There is no doubt that Tolkien takes pleasure in the comic elements of the scene he paints for us. The small figures who could not be less heroic, the piles of empty dishes and bottles, the smoke rising from pipes smoked at ease (and as anyone who has ever tried to smoke a pipe will tell you it is necessary to be at ease in order to smoke one well!) and all this amidst the scene of a terrible battle.
And you can be sure that Saruman does not get the joke! Nor, of course, did Herod when the Magi asked him where the King of the Jews had been born. Perhaps we get closest to the truth of Christmas if we learn to see it as a cosmic joke. So much religion seems hung up with efforts to portray itself as mighty, as deserving of a place at the tables of the powerful. If the wonderful joke of the nativity were to manifest itself at such tables then the religious might well be discomfited as much as kings and princes. Before the modern era it was the custom for kings to have a joker nearby them to remind them of who they truly were. Where are the jokers of our own age? How many board rooms of our great corporations make sure they have a joker among them? Or might they fear that the joker might bring them crashing down to ruins?
If Saruman were to get the joke then he would be free from the prison that he has created for himself. And so too would we if, as Mary sang, we allow that which desires to be rich and dominating of the weak within our souls to be “sent empty away”. Our laughter would truly be that of the merry and so would our Christmas too.
There is a clue in the words that Pippin speaks that we considered last week to the way in which he will deal with the feeling of uselessness. “I wish I could get free!” he says to himself.
If we were to read a hobbits’ guide to Life, some kind of self-help manual or at least if we were to read a self-help manual as written by Peregrine Took we would find little reflection upon a search for meaning. It is not that Pippin is incapable of reflection and later in the story we will come across a particularly moving conversation that he and Merry have together about what they have learned upon their travels but on the whole Pippin is not given to much introspection or much forethought for that matter. Sometimes this will get him into trouble but at this moment it is a source of strength to him because he is able to give all of his attention to the matter at hand. How is he to get to free?
And from the moment that he moves from asking questions to which he has no answer to the moment when he and Merry step into the Forest of Fangorn, free from their Orc captors but with no idea of what to do next except that they know that they would rather face the Forest than the Orcs this is how Pippin will deal with every challenge that he has to face. He will not ask himself whether he has the capacity to escape from the orcs he will simply deal with one thing at a time. And as he does so his confidence in his capacity to face each challenge will grow.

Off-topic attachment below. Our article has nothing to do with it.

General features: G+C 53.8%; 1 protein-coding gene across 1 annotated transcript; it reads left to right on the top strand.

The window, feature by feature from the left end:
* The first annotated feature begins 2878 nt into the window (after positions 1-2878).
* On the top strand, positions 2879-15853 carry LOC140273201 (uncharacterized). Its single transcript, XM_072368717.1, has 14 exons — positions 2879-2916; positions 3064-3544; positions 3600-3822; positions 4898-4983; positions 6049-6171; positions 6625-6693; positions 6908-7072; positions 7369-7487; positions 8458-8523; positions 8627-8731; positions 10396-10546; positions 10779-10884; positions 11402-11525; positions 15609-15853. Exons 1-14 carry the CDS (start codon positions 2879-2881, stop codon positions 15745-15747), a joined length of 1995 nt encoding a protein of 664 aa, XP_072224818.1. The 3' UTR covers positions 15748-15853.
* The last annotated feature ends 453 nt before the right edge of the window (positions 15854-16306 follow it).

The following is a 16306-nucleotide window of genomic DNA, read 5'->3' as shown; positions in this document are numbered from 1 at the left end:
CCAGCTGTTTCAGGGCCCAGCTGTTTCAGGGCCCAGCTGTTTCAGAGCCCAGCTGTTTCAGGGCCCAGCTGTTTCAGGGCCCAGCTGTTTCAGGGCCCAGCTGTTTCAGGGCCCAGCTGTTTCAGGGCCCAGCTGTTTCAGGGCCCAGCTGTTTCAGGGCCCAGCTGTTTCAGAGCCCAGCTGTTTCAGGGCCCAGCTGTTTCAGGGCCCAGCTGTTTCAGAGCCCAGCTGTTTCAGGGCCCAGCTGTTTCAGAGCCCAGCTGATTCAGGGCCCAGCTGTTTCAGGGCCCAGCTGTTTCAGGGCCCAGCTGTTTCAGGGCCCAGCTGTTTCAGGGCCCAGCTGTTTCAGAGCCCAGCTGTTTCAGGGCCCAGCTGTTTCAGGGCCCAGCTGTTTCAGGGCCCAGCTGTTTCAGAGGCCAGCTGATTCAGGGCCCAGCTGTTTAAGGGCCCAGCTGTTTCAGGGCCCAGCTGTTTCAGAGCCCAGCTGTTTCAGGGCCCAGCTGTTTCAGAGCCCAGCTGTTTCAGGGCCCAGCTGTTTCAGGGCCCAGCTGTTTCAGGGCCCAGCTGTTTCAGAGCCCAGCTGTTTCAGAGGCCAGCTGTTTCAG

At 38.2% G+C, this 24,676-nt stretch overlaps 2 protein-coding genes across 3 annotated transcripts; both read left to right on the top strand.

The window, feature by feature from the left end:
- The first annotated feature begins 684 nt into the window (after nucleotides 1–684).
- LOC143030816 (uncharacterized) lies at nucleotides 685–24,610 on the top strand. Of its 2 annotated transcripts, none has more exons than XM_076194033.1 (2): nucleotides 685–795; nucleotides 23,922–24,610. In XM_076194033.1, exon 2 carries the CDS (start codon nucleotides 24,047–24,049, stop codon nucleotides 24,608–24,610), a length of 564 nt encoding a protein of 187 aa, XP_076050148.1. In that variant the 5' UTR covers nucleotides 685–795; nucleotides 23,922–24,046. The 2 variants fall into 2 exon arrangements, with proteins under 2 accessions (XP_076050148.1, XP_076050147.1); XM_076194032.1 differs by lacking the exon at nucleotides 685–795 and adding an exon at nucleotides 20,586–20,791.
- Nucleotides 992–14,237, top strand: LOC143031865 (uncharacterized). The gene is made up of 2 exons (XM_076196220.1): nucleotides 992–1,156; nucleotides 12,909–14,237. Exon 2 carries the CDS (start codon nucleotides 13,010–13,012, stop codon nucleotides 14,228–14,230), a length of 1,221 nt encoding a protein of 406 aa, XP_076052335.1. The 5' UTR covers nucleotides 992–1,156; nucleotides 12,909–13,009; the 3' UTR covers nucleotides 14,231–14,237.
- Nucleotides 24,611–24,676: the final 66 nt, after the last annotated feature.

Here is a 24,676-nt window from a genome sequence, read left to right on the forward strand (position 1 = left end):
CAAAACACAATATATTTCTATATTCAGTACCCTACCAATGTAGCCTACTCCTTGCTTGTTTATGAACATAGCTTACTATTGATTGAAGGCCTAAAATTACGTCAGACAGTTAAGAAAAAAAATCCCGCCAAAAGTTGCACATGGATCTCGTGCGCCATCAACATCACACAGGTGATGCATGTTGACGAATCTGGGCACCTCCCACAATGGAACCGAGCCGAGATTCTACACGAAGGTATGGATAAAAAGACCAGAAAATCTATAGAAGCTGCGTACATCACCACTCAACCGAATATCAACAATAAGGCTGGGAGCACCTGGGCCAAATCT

At times when life seems to overwhelm us it might actually be Pippin who can help us through. He won’t be able to help us make sense of the bigger questions like, “why is this happening to me?” or “why does God allow suffering in the world?” If you were to ask him a question like that he would probably say something like, “You had better ask Gandalf or Elrond. I don’t think I could help you on that one. Let’s go and find something to eat!” Pippin does not spend too much time speculating. He gets on with the task that lies to hand and saves his energy for the next task and then the next one too. Key to being able to do this is staying cheerful and Merry and Pippin put a lot of effort into that task. When they make a joke and Ugluk tries to terrify them into silence by threatening them with the terror that lies ahead of them they pay little attention to him. They will deal with the terror when they get to it with as much courage as they can. They won’t waste what energy they have by being afraid of it now.
This reminds me of the spirituality of the boy who offers his lunch as an answer to the question “How are we to feed all these people?” in the story of the Feeding of the Five Thousand. He does not seem to be worried by the problem as the disciples are. He simply offers what he has. Pippin would approve! And at those times when we seem to be confronted by problems that are too big for us to solve then we might do the same: we might simply offer what we have.